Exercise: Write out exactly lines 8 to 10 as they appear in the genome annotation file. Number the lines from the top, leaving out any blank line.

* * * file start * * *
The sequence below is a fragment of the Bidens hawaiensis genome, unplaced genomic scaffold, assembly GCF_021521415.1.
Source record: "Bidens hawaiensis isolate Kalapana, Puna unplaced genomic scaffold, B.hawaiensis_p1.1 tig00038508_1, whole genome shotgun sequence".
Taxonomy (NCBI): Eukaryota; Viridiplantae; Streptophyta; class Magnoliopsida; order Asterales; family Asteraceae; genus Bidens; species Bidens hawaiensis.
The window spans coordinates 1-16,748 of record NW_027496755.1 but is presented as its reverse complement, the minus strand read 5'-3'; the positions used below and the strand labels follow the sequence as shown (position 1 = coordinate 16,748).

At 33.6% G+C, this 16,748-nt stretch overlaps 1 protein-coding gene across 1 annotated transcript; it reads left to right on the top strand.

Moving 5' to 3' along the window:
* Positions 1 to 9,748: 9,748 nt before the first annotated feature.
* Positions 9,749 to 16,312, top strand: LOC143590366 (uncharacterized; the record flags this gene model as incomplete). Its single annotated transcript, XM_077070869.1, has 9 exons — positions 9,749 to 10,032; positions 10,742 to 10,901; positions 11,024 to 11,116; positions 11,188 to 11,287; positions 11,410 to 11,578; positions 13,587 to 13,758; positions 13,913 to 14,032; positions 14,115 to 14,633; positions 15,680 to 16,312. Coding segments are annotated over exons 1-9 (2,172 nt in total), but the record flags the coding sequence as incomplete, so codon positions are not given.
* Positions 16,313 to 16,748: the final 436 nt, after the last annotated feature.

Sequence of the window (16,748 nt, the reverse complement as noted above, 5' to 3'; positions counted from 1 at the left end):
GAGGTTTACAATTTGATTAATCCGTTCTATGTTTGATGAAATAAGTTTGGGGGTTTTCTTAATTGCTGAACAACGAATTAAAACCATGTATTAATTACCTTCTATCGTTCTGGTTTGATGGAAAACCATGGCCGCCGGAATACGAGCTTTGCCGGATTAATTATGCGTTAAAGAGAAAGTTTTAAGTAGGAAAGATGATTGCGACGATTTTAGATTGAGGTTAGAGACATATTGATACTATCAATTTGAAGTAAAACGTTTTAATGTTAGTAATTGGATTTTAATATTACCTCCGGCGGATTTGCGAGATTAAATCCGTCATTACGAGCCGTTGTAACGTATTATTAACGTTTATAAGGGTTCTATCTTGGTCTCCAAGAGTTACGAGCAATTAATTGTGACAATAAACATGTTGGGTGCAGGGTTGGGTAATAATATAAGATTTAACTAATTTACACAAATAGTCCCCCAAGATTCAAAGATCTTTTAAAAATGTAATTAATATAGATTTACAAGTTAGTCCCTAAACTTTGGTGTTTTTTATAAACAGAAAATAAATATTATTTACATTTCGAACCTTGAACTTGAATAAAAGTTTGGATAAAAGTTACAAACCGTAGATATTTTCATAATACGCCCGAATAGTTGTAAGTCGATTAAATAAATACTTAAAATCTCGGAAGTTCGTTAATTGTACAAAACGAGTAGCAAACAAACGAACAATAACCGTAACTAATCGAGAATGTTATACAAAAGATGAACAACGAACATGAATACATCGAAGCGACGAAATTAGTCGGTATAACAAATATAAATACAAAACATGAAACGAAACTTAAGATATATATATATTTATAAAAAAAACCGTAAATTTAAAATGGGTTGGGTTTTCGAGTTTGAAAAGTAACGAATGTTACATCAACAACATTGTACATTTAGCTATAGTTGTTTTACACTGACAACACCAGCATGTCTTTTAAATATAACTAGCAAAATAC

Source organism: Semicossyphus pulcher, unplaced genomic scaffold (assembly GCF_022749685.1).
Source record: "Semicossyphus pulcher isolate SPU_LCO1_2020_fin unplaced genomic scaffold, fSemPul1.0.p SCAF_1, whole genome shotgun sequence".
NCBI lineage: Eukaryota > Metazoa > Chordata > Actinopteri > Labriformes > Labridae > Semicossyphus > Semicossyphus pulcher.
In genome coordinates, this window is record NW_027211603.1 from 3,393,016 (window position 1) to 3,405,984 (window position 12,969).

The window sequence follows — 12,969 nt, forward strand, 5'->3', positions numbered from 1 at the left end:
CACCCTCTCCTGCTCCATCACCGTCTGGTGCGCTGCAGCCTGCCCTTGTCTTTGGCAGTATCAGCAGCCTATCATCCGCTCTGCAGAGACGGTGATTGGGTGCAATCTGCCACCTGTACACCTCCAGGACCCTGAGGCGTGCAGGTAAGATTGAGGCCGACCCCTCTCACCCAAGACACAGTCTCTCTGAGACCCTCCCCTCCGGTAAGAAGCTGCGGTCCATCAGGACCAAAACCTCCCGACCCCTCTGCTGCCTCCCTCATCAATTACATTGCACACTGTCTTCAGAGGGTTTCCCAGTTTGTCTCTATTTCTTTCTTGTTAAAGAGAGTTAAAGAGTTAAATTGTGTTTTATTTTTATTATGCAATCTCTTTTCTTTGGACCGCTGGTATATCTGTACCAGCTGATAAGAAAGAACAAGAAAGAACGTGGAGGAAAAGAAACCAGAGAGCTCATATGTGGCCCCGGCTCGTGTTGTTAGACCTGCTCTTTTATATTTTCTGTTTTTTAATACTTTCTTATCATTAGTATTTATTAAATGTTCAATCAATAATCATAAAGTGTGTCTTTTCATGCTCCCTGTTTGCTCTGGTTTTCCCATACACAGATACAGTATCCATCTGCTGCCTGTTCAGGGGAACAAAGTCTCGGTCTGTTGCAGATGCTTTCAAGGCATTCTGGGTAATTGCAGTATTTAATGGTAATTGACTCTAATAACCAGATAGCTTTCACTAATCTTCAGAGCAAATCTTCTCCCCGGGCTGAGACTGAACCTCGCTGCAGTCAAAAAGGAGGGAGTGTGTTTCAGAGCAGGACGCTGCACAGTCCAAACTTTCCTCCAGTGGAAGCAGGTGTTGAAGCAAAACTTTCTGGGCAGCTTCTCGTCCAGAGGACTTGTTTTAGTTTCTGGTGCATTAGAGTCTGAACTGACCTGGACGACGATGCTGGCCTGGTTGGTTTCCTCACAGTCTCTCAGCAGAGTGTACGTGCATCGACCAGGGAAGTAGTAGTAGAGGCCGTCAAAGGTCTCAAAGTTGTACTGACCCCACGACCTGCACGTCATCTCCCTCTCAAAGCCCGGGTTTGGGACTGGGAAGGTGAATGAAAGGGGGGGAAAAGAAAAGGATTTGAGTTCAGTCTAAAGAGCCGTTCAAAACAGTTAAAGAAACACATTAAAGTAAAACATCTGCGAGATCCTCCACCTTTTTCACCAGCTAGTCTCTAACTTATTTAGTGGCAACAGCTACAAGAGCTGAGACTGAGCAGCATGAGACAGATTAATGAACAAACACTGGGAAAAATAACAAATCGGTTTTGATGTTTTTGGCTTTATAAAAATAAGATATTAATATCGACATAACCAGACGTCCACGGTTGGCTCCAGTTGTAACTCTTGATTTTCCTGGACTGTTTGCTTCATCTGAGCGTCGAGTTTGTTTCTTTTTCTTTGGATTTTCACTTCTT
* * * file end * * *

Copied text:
* Positions 9,749 to 16,312, top strand: LOC143590366 (uncharacterized; the record flags this gene model as incomplete). Its single annotated transcript, XM_077070869.1, has 9 exons — positions 9,749 to 10,032; positions 10,742 to 10,901; positions 11,024 to 11,116; positions 11,188 to 11,287; positions 11,410 to 11,578; positions 13,587 to 13,758; positions 13,913 to 14,032; positions 14,115 to 14,633; positions 15,680 to 16,312. Coding segments are annotated over exons 1-9 (2,172 nt in total), but the record flags the coding sequence as incomplete, so codon positions are not given.
* Positions 16,313 to 16,748: the final 436 nt, after the last annotated feature.

Sequence of the window (16,748 nt, the reverse complement as noted above, 5' to 3'; positions counted from 1 at the left end):